And now comes the piece de resistance . They could've easily made a suite of this 22 min+ number but chose to let it express itself as an entity of its own. This pieces starts of with the most genial rhythms sprinkled with sax and flutes lines and 6 min into the number comes in some scatting (no jazz feeling though) with suddenly one of the three vocalist breaking into another scheme making this grandiose. Bass and flutes take over only for Roland Frei to break into this Hamillian-singing worthy of “Pawn Hearts”. We are now just barely half-way through and are now lying on the floor ready for the final blow, the ultimate nail into our coffin. The music flutters by, twiddles , twirls around you and circles, swirls not giving you an instant to recuperate and now comes the blow. The finals verses are shared in the most beautifully call-and-respond manner so well delivered that if have not shot your intellectual wad by now, you must be frigid or impotent. The number closes of with fabulous music unfortunately (the only slight mistake) sticking too close to my fave number from Crimson, ‘Starless’.

Wow! Repeated listening in the last four years still have not calmed me down as I shot my intellectual wad just writing this review not even listening to it. I don't know how this album is almost never cited in a desert island list, because this belongs on everyone's island. SIMPLY ASTOUNDING.




Mike Prete    6-August-2001 Movin' On

This is one of the few albums to come out of Switzerland that I have heard and has a very unique sound. The lack of keyboards is filled by melodic woodwind playing from flute and sax and excellent vibes which provide a similar dimension to that of keyboards. There is a large amount of acoustic guitar to contrast the electric, as well as adding to the already atmospheric sound created by the flutes.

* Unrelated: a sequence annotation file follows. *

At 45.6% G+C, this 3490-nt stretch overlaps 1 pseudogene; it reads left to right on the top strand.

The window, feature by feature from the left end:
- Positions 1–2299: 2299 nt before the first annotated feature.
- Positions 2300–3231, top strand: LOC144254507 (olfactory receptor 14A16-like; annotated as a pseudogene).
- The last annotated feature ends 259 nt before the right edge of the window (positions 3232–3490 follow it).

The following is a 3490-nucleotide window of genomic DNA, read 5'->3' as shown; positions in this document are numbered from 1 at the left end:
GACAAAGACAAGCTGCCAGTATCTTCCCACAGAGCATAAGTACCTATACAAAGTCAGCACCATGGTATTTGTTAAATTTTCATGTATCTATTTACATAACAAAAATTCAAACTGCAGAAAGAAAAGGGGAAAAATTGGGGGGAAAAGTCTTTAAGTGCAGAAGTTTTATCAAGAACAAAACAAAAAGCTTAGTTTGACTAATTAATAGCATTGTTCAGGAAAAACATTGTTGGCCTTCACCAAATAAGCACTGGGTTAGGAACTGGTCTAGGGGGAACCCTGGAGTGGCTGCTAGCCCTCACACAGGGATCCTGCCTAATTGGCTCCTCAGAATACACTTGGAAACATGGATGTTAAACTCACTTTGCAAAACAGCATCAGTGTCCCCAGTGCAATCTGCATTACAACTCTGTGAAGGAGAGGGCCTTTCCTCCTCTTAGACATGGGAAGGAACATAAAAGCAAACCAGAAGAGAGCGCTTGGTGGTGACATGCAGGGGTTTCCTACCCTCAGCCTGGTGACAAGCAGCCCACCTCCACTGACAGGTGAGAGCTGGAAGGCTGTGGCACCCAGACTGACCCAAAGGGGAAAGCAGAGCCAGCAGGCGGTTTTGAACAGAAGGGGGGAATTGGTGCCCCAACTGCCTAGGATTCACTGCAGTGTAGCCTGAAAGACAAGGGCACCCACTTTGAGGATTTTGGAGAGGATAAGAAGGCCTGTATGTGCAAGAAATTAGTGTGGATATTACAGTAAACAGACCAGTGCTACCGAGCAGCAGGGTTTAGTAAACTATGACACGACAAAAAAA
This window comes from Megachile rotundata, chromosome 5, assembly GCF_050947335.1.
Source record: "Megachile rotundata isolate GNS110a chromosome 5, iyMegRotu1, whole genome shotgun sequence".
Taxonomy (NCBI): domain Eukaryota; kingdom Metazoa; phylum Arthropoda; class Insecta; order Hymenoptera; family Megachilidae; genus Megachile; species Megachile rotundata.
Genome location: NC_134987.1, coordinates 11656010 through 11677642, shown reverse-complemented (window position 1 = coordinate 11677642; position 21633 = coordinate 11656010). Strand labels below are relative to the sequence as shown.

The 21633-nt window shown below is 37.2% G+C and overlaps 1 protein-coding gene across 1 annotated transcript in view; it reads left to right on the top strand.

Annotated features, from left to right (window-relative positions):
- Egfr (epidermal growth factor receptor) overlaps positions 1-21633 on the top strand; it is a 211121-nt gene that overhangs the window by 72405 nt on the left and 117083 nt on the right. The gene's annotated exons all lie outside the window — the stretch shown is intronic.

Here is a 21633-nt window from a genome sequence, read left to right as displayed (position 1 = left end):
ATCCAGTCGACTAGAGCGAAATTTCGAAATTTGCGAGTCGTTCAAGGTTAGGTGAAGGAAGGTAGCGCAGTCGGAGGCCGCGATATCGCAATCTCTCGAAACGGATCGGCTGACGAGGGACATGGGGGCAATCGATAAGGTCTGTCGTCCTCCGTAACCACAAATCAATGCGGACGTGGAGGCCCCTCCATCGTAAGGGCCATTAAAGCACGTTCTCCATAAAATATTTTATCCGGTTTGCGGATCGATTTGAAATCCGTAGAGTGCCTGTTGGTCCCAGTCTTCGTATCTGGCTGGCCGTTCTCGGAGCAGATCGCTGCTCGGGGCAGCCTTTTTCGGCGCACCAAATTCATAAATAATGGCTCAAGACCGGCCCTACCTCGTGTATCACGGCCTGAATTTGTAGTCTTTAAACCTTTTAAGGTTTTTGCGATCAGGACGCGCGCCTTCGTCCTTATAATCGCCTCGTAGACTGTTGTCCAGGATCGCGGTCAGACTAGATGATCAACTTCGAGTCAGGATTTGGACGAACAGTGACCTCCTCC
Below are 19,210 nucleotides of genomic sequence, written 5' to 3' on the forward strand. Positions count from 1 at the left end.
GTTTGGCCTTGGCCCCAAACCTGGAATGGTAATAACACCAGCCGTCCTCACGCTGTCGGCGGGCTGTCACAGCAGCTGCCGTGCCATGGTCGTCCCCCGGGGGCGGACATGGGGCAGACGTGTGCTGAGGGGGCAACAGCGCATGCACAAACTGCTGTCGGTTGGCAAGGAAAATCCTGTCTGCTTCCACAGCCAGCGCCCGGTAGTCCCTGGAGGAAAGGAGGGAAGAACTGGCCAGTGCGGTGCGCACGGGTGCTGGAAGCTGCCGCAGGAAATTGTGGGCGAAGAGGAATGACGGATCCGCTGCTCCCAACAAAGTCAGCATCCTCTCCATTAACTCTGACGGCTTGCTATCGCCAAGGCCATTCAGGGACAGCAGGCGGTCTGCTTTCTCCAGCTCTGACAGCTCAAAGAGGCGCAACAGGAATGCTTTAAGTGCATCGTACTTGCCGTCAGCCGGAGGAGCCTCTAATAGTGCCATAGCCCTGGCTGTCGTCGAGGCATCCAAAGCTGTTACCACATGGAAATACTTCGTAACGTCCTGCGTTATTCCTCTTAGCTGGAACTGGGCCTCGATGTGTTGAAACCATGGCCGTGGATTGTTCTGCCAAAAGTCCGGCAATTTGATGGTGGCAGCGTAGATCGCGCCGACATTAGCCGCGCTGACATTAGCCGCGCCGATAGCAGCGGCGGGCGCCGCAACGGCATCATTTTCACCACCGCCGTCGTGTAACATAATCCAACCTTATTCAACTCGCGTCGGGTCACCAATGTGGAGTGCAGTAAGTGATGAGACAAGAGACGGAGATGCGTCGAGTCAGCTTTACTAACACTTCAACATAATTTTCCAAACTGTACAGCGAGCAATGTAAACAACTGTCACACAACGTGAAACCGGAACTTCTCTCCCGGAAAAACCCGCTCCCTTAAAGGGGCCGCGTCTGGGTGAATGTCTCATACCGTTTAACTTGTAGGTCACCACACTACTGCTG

Most of the music seems rooted in jazz-based symphonic rock, but I'm at a loss to come up with other bands to compare them too. The instrumentation of the band is very unique. They are able to shift seamlessly from up-tempo rocking passages to mellow and atmospheric parts. The vocals are in English, but are not a hindrance since there is not much of an accent (I do prefer when bands sing in their native language though), and they are not present throughout the album anyway.

The first two tracks are my favorites, having a nice balance between beautiful mellow passages and up-tempo rock, and filled with relatively complex playing. "Loveless Time" and "Dawn" are more atmospheric and beautiful pieces. The 22 min title track contains some great, complex instrumental passages, but as a whole doesn't keep my attention. Much of the song sounds improvised, and doesn't flow together as well as the other material on the album. Overall, Movin' On is definitely recommended. Symphonic fans looking for something a little different should check this out.




Sjef Oellers 4-April-2001 Movin' On

Movin' On is one of the best progressive rock albums from Switzerland. The first three tracks are fairly typical, but good seventies symphonic rock. Here they sound like mid-seventies Hoelderlin with hints of Genesis and the gentler side of Gentle Giant. The fourth track, "Dawn", features darker, more experimental music recalling the Swiss band Island, Van der Graaf Generator, and Gentle Giant. The 22 minute title track is a masterpiece: a long suite with good use of dynamics. The dramatic intro is great with heavy fuzz bass (almost like the Argentine band Bubu). An eerie flute solo sets in and the pace slows down for a minute. Slowly the music increases in intensity again and the heavy Zeuhl-ish bass returns. The track continues for several minutes with dramatic, dark progressive rock somewhere between Van der Graaf Generator, Island, and Bubu. About halfway through the tempo slows again, but the overall atmosphere remains fairly ominous. There is a longer vocal section as well which reminded me of Gnidrilog. Next, a fantastic intricate section follows: this is clearly classically inspired music with somewhat of a chamber music feel (not unlike Maneige on "Les Porches" or their 74-75 live album). The track concludes with the opening theme. Brilliant track. All in all, this album is a must have, if only for the classic title track.